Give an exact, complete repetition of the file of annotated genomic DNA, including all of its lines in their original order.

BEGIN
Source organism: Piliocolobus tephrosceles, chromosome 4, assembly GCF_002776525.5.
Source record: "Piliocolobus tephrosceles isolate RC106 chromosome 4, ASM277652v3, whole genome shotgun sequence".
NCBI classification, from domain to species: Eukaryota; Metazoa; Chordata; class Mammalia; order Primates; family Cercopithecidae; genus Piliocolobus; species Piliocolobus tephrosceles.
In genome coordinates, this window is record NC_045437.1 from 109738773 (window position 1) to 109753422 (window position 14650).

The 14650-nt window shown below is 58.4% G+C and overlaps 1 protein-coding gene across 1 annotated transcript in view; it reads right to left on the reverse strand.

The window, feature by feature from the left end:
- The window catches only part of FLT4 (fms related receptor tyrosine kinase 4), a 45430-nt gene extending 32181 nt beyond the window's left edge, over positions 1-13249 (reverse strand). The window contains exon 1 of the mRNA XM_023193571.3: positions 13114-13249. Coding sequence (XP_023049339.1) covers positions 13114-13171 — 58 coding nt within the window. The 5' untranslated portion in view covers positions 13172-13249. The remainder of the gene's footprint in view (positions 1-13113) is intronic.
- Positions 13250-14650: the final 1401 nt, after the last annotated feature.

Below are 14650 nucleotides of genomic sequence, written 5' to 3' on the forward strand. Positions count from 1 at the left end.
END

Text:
Source organism: Piliocolobus tephrosceles, chromosome 4, assembly GCF_002776525.5.
Source record: "Piliocolobus tephrosceles isolate RC106 chromosome 4, ASM277652v3, whole genome shotgun sequence".
NCBI classification, from domain to species: Eukaryota; Metazoa; Chordata; class Mammalia; order Primates; family Cercopithecidae; genus Piliocolobus; species Piliocolobus tephrosceles.
In genome coordinates, this window is record NC_045437.1 from 109738773 (window position 1) to 109753422 (window position 14650).

The 14650-nt window shown below is 58.4% G+C and overlaps 1 protein-coding gene across 1 annotated transcript in view; it reads right to left on the reverse strand.

The window, feature by feature from the left end:
- The window catches only part of FLT4 (fms related receptor tyrosine kinase 4), a 45430-nt gene extending 32181 nt beyond the window's left edge, over positions 1-13249 (reverse strand). The window contains exon 1 of the mRNA XM_023193571.3: positions 13114-13249. Coding sequence (XP_023049339.1) covers positions 13114-13171 — 58 coding nt within the window. The 5' untranslated portion in view covers positions 13172-13249. The remainder of the gene's footprint in view (positions 1-13113) is intronic.
- Positions 13250-14650: the final 1401 nt, after the last annotated feature.

Below are 14650 nucleotides of genomic sequence, written 5' to 3' on the forward strand. Positions count from 1 at the left end.